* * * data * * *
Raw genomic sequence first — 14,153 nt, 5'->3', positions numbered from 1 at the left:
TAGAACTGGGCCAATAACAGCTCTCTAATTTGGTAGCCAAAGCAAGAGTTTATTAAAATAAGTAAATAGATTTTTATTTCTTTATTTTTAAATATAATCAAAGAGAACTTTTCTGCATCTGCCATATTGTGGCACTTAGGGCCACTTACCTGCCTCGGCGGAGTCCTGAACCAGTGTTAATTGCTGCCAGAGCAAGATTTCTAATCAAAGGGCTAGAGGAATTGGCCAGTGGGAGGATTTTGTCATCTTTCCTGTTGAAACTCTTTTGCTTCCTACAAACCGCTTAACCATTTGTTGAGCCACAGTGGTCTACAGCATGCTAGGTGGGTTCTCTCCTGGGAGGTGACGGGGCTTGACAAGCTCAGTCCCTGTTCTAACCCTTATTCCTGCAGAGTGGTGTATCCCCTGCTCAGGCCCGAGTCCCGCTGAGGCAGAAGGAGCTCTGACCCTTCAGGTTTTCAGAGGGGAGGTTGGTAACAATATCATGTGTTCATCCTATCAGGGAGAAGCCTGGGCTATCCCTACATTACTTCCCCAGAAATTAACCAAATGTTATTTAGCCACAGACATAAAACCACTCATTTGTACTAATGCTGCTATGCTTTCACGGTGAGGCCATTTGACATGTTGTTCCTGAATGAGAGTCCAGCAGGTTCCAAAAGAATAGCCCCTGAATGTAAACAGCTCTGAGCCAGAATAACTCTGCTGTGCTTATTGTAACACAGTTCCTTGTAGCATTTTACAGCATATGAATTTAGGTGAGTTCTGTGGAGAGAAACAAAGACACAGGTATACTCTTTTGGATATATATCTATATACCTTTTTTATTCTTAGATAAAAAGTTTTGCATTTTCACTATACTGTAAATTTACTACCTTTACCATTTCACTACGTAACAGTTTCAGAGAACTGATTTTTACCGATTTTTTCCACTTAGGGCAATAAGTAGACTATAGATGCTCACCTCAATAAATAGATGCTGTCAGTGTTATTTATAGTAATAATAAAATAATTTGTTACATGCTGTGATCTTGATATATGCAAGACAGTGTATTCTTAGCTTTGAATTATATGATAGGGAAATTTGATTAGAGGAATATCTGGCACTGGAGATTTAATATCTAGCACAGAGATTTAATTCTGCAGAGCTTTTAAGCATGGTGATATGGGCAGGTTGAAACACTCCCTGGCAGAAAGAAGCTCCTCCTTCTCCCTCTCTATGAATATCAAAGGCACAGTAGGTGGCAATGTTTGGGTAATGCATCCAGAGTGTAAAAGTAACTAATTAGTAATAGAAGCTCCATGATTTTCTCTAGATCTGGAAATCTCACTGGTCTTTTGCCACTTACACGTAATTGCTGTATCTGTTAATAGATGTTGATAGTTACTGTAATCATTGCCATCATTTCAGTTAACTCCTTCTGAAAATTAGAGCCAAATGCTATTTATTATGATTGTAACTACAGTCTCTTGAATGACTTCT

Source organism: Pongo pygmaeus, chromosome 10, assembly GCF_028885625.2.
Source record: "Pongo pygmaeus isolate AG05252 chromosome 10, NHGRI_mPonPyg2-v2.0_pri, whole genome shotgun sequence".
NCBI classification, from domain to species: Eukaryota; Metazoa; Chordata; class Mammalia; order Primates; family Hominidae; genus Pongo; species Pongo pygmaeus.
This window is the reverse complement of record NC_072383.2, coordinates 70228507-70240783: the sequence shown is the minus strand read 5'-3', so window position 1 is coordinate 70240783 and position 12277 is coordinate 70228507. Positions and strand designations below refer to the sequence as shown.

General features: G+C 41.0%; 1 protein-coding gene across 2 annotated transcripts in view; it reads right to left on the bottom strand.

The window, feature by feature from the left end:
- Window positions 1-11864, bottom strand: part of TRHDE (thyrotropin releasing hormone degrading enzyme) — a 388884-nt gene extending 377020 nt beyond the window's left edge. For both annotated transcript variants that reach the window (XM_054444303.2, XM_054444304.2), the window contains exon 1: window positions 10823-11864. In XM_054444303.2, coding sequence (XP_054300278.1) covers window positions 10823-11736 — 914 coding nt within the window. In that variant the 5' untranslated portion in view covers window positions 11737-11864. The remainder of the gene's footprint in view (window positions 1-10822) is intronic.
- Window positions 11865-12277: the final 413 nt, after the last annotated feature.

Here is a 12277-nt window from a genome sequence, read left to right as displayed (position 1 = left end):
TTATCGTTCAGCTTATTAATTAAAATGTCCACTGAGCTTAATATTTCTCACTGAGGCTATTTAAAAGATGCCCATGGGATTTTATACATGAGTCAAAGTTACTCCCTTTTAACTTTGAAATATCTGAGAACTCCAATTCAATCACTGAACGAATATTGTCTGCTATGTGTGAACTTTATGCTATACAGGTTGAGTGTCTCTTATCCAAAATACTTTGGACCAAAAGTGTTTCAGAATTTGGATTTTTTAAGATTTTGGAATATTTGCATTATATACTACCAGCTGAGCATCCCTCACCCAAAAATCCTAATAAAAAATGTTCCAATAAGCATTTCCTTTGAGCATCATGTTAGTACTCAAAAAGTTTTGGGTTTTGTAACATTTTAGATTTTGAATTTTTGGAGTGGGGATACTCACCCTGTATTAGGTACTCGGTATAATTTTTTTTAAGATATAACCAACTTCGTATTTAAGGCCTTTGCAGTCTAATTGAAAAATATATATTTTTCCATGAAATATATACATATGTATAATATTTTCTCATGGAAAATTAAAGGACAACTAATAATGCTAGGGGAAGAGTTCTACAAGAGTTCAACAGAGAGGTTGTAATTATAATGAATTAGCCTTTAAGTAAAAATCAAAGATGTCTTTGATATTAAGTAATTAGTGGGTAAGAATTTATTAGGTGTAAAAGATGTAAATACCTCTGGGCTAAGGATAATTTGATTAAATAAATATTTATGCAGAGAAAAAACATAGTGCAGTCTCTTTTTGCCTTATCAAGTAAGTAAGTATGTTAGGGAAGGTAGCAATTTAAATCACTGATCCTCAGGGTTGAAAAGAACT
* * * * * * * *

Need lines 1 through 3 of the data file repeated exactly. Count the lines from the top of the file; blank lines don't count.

Raw genomic sequence first — 14,153 nt, 5'->3', positions numbered from 1 at the left:
TAGAACTGGGCCAATAACAGCTCTCTAATTTGGTAGCCAAAGCAAGAGTTTATTAAAATAAGTAAATAGATTTTTATTTCTTTATTTTTAAATATAATCAAAGAGAACTTTTCTGCATCTGCCATATTGTGGCACTTAGGGCCACTTACCTGCCTCGGCGGAGTCCTGAACCAGTGTTAATTGCTGCCAGAGCAAGATTTCTAATCAAAGGGCTAGAGGAATTGGCCAGTGGGAGGATTTTGTCATCTTTCCTGTTGAAACTCTTTTGCTTCCTACAAACCGCTTAACCATTTGTTGAGCCACAGTGGTCTACAGCATGCTAGGTGGGTTCTCTCCTGGGAGGTGACGGGGCTTGACAAGCTCAGTCCCTGTTCTAACCCTTATTCCTGCAGAGTGGTGTATCCCCTGCTCAGGCCCGAGTCCCGCTGAGGCAGAAGGAGCTCTGACCCTTCAGGTTTTCAGAGGGGAGGTTGGTAACAATATCATGTGTTCATCCTATCAGGGAGAAGCCTGGGCTATCCCTACATTACTTCCCCAGAAATTAACCAAATGTTATTTAGCCACAGACATAAAACCACTCATTTGTACTAATGCTGCTATGCTTTCACGGTGAGGCCATTTGACATGTTGTTCCTGAATGAGAGTCCAGCAGGTTCCAAAAGAATAGCCCCTGAATGTAAACAGCTCTGAGCCAGAATAACTCTGCTGTGCTTATTGTAACACAGTTCCTTGTAGCATTTTACAGCATATGAATTTAGGTGAGTTCTGTGGAGAGAAACAAAGACACAGGTATACTCTTTTGGATATATATCTATATACCTTTTTTATTCTTAGATAAAAAGTTTTGCATTTTCACTATACTGTAAATTTACTACCTTTACCATTTCACTACGTAACAGTTTCAGAGAACTGATTTTTACCGATTTTTTCCACTTAGGGCAATAAGTAGACTATAGATGCTCACCTCAATAAATAGATGCTGTCAGTGTTATTTATAGTAATAATAAAATAATTTGTTACATGCTGTGATCTTGATATATGCAAGACAGTGTATTCTTAGCTTTGAATTATATGATAGGGAAATTTGATTAGAGGAATATCTGGCACTGGAGATTTAATATCTAGCACAGAGATTTAATTCTGCAGAGCTTTTAAGCATGGTGATATGGGCAGGTTGAAACACTCCCTGGCAGAAAGAAGCTCCTCCTTCTCCCTCTCTATGAATATCAAAGGCACAGTAGGTGGCAATGTTTGGGTAATGCATCCAGAGTGTAAAAGTAACTAATTAGTAATAGAAGCTCCATGATTTTCTCTAGATCTGGAAATCTCACTGGTCTTTTGCCACTTACACGTAATTGCTGTATCTGTTAATAGATGTTGATAGTTACTGTAATCATTGCCATCATTTCAGTTAACTCCTTCTGAAAATTAGAGCCAAATGCTATTTATTATGATTGTAACTACAGTCTCTTGAATGACTTCT

Source organism: Pongo pygmaeus, chromosome 10, assembly GCF_028885625.2.